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Current Page: World | Thursday, October 10, 2019
69 people rescued from chains, cages and torture at Christian ministry in Trinidad, police say

69 people rescued from chains, cages and torture at Christian ministry in Trinidad, police say

Images of imprisoned clients of Transformed Life Ministry in Trinidad & Tobago. | Screenshot: YouTube

Some 69 people were rescued Wednesday from a life of chains, cages and torture at a Christian ministry in the twin island nation of Trinidad & Tobago in a case local police describe as “slavery” in the largest human trafficking ring in the country.

"What we be­lieve is that we have cracked what we be­lieve is the biggest hu­man traf­fick­ing ring in the coun­try ... some of them said they have been here for years ... this is a much big­ger pic­ture and we have to in­ves­ti­gate each and every case...this re­lates to virtu­al slav­ery with what we have seen here,” Trinidad & Tobago’s Com­mis­sion­er of Po­lice Gary Grif­fith told the Trinidad & Tobago Guardian.

Police announced that they rescued 65 men and four women from the Transformed Life Ministry Rehabilitation Centre in Arouca, Trinidad, during a sting operation Wednesday morning. The victims were ranged in ages from 20 to their 60s and most of them were found “in cages and some handcuffs.”

“Some of them say they have been tor­tured. It is such a big­ger pic­ture with prof­it be­ing made out of this ... fam­i­ly mem­bers de­lib­er­ate­ly send­ing their loved ones here and extract­ing the prof­its from the fam­i­lies," Grif­fith said.

Human trafficking, according to the U.S. Department of Homeland Security, involves the use of force, fraud, or coercion to obtain some type of labor or commercial sex act. Millions of men, women, and children are trafficked worldwide annually, including in the U.S.

A member of the ministry speaking on condition of anonymity to the T&T Guardian denied that the people found at the facility were being trafficked and noted that the Transformed Life Ministry Rehabilitation Centre is simply a re­ha­bil­i­ta­tion home for people who want to come out of drug ad­dic­tion.

"It is not hu­man traf­fick­ing. It is a re­hab so the pas­tor have [sic] the place gat­ed to prevent them from run­ning away. These peo­ple's par­ents sign con­tracts and agree. They al­so view the places. ... So why would fam­i­lies put their love one there if they saw it? Nobody there is in chains, etc., they are ly­ing. God hear me it is a lie, “the ministry mem­ber said.

It was still unclear Thursday how the victims were being used for profit but Griffiths said the “barbaric” scene they encountered at the ministry showed evidence that the victims were being tortured.

"Per­sons are seen in cages, hand­cuffed ... per­sons were be­ing tor­tured. We saw tasers and ba­tons ... and again this is a sit­u­a­tion of vir­tu­al mod­ern day slav­ery,” he said.

At least six persons have already been arrested in connection with the ministry which promised to use the Gospel and expert training to “serve male ex-prisoners and deportees by providing safe transitional housing, developmental and rehabilitation programmers, to promote healthy reintegration into society.”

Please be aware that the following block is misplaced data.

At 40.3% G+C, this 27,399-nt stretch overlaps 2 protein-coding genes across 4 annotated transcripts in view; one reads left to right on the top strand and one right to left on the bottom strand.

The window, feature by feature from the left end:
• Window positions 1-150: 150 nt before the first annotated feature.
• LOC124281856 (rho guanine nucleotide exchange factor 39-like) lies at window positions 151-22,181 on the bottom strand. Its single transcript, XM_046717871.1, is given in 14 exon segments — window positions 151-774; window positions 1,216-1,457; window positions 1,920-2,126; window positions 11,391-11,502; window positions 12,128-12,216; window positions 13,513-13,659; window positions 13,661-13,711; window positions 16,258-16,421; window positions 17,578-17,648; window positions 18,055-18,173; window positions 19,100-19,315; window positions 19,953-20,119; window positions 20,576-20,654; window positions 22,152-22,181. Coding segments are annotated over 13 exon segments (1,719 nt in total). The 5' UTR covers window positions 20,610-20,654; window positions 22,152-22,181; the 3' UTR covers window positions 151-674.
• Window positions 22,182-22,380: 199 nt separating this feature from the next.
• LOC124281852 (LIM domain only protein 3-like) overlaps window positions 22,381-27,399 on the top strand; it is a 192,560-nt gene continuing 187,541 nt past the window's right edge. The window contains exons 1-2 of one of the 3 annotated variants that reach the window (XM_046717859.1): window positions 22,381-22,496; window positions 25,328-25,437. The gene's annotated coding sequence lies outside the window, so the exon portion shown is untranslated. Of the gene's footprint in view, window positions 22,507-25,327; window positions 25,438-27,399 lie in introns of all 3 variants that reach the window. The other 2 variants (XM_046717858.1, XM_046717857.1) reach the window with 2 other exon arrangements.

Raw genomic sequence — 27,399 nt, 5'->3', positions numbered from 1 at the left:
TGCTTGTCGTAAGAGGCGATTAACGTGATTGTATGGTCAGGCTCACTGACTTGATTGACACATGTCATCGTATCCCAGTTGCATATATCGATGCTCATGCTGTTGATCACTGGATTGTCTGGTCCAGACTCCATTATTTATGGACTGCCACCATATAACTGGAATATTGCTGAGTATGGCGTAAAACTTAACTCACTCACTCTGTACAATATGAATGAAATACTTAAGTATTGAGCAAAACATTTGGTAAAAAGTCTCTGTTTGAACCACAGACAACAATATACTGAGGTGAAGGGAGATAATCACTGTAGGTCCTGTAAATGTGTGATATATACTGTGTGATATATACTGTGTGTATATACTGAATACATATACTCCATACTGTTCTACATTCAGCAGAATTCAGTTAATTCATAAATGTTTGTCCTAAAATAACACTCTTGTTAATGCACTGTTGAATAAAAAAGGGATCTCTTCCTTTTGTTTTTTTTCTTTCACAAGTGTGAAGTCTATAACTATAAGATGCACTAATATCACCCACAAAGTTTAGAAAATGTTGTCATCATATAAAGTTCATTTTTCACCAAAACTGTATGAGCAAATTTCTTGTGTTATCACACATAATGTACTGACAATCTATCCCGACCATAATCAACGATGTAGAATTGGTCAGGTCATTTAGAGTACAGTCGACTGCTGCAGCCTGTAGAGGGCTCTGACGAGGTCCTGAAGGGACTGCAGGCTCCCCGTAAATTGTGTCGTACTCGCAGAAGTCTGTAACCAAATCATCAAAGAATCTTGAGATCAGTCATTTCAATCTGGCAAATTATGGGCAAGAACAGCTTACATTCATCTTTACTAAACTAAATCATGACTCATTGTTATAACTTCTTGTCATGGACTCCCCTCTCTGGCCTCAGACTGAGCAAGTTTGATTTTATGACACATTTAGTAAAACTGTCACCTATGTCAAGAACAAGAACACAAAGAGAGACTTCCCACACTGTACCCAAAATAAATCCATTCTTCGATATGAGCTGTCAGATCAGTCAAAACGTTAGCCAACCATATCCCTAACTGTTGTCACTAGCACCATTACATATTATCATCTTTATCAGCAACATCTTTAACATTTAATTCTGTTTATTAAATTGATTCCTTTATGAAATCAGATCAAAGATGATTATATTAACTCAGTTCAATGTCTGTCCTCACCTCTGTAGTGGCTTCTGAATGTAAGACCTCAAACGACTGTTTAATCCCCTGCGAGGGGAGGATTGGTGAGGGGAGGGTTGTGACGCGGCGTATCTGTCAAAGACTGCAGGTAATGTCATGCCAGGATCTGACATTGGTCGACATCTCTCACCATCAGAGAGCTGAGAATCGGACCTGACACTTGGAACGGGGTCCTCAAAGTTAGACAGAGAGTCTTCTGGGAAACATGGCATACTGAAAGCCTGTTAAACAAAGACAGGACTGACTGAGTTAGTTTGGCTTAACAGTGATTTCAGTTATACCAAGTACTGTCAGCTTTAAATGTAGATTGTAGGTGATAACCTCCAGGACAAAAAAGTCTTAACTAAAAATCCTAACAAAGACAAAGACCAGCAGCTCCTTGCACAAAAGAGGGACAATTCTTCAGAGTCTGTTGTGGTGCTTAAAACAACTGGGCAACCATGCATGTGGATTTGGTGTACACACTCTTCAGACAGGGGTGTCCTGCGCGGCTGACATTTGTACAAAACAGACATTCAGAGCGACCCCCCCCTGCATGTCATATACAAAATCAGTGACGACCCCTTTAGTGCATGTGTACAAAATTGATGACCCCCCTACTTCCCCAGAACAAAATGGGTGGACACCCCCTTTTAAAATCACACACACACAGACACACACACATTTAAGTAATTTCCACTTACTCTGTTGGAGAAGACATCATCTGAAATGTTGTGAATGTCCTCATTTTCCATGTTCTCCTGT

“The philosophy at TLM is one of empowerment and responsibility. The ministry wants to ensure that residents leave the facility rehabilitated, empowered and self-sufficient. The residents should not only be capable of taking care of themselves, but also accepting the responsibility of providing for their families and giving back to the community,” the operators of the ministry state on their website.

The ministry was founded 19 years ago by pastor and ex-convict, Glen Awong, who said he was called to serve while doing a seven-year stint at the local Golden Grove Prison.

“Despite adverse conditions and lack of resources, Glen ministered to the spiritual needs of the prisoners with a strong desire to impart the new found grace and message of God’s redeeming and restoration powers, that can change the ‘worst’ individual and remove the stains left behind from a life without God,” the ministry said.

Awong’s work in the prison with other inmates attracted the attention of prison officials and it earned him early release from prison for good behavior.

He continued visiting with inmates after his release and conducted Bible classes with other former inmates until they found a physical space to house the ministry.

The operators of the ministry have featured testimonies from families with loved ones struggling with substance abuse and other mental health issues.

“I came to Transformed Life Ministry in 2009 and since then, I was able to get one-on-one counseling, helping me to refrain from substance use and abuse; learning that my addiction is a disease and is curable; that once an addict is not always and addict. I also met and related with other people who were addicts and most important building a relationship with God,” one testimony from a happy client identified as James, 29, said.

“I am still at Transformed Life Ministry and my goal is to take it one day at a time, work with the ministry to help others see the vision. Thanks to pastor Awong, Mrs. Awong, and Transformed Life Ministry for helping me rearrange my life for the better.”

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